With reports of an increase in the number of reported victims of labour exploitation, the Home Office recently announced changes to the Modern Slavery Bill whereby large companies will be required to disclosure annually the steps taken to ensure their supply chains are “slavery free.”
Announcing the measure, Karen Bradley, the minister for modern slavery and organised crime, said that “greater transparency will give customers, campaigners and shareholders the information they need to hold all big businesses to account while also supporting companies to do the right thing”. Partly modelled on California transparency obligations which apply to manufacturers of consumer goods, these new measures will apply regardless of product or service type.
And with ministers to debate the bill in parliament, newly-appointed anti-slavery commissioner Kevin Hyland, former head of the Metropolitan Police’s human trafficking unit, told the Financial Times that companies that fail to eradicate forced labour from supply chains risk being “exposed”. These measures come as a timely reminder of the many challenges and responsibilities that large companies face in efficiently managing their supply chains, including steering away from bad publicity, with disasters such as the April 2013 collapse of a factory in Bangladesh embroiling major high-street clothing brands for weeks on end.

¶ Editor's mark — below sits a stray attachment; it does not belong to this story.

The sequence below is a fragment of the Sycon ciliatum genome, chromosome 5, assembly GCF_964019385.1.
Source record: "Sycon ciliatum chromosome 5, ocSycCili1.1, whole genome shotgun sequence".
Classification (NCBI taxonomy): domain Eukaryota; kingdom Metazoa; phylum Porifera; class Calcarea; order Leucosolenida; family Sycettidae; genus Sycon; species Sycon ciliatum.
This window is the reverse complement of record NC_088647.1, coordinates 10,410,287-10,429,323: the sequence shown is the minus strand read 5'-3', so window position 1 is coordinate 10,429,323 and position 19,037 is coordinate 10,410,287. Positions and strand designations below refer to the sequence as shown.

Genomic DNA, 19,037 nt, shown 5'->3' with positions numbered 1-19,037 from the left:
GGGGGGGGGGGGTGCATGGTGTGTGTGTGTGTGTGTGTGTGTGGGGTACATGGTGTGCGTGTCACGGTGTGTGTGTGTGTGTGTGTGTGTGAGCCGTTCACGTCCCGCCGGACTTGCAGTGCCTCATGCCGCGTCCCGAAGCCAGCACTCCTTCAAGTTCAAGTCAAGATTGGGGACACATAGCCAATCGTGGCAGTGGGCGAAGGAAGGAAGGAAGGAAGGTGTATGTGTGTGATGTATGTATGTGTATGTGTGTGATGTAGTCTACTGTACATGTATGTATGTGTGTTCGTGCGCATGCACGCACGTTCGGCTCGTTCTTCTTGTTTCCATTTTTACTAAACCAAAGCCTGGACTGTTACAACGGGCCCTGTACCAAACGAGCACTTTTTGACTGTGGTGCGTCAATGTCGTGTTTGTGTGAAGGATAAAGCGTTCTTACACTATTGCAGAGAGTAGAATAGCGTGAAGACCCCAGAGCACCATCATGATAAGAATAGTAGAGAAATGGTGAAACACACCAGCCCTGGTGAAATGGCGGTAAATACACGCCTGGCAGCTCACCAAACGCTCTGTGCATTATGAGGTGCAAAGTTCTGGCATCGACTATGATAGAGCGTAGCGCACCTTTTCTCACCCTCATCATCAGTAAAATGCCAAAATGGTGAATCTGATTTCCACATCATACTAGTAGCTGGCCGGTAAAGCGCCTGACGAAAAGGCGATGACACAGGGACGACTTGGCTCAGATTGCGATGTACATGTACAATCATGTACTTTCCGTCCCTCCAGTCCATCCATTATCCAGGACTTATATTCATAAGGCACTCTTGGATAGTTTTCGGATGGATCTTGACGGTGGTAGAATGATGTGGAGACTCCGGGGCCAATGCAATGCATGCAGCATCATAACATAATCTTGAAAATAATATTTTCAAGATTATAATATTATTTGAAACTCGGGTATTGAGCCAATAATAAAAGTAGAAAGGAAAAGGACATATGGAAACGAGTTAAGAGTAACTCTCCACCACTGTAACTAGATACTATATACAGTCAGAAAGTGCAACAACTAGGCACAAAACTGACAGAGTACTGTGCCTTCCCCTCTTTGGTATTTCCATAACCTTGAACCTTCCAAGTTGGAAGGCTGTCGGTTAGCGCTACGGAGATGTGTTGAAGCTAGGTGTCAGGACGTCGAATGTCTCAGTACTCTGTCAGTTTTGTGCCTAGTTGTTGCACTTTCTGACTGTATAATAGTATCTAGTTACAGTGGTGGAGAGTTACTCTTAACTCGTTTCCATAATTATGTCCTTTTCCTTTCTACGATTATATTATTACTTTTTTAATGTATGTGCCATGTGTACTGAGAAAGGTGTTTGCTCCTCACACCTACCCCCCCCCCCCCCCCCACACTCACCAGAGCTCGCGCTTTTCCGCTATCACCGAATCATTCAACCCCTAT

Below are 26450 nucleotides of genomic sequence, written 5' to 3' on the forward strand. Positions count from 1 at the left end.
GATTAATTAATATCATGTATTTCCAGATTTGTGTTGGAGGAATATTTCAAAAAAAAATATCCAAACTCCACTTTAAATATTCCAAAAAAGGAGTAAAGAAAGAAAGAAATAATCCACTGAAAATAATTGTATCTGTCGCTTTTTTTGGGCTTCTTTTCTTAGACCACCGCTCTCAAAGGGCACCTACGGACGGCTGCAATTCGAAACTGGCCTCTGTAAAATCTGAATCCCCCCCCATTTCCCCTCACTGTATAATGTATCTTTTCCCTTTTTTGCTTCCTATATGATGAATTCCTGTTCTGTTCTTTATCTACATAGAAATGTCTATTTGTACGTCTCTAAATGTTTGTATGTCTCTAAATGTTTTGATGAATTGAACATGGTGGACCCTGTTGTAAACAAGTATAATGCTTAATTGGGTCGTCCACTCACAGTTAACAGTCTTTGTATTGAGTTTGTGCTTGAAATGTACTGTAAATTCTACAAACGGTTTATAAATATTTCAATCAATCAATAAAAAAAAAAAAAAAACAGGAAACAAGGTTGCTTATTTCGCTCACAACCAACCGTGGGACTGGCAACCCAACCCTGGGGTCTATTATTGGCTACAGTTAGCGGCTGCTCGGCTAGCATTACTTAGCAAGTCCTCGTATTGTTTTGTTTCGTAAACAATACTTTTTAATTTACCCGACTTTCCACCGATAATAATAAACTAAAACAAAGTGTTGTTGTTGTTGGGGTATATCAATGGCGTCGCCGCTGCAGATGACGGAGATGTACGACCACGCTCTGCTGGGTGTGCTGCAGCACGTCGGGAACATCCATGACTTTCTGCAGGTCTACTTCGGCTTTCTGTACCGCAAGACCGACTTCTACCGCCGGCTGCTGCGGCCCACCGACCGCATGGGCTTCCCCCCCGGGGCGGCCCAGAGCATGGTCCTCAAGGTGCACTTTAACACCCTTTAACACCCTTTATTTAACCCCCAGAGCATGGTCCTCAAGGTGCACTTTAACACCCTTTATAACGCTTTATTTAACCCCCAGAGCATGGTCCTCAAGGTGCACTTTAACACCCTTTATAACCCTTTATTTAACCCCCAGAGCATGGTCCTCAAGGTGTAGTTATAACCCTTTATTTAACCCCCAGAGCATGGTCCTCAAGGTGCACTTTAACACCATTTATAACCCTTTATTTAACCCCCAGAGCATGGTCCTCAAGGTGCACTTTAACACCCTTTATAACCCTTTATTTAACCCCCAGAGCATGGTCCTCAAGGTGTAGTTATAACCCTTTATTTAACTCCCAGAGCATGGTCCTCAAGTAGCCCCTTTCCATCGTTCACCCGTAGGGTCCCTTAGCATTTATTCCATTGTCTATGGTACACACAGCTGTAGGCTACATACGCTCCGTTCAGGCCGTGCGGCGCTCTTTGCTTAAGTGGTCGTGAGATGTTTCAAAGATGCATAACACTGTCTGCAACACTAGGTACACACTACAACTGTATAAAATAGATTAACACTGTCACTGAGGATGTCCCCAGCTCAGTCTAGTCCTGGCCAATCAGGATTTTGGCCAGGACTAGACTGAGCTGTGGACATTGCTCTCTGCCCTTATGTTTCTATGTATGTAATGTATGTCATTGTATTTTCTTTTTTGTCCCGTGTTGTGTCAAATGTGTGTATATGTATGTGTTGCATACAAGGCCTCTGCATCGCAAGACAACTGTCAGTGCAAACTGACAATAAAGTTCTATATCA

Supply chain professionals should seek to address such issues by undertaking due diligence on new and existing suppliers, including taking up references and carrying out site visits where appropriate, and ensuring that their contracts permit ongoing monitoring and audit, contain suitable warranties and representations (such as no use of child labour), termination and other rights, and also ensure the “flow down” of key requirements by their suppliers into their subcontracts.
On a more positive note, Manhattan district attorney Cyrus Vance has been successfully collaborating with the Thomson Reuters Foundation and leading US banks on sharing data to identify human trafficking. According to Monique Villa, the foundation’s chief executive, the banks have “incorporated red flags into their software designed to detect patterns of human trafficking or forced labour” with the results passed to law enforcement agencies.
☛ Tim Wright is a partner at Pillsbury Winthrop Shaw Pittman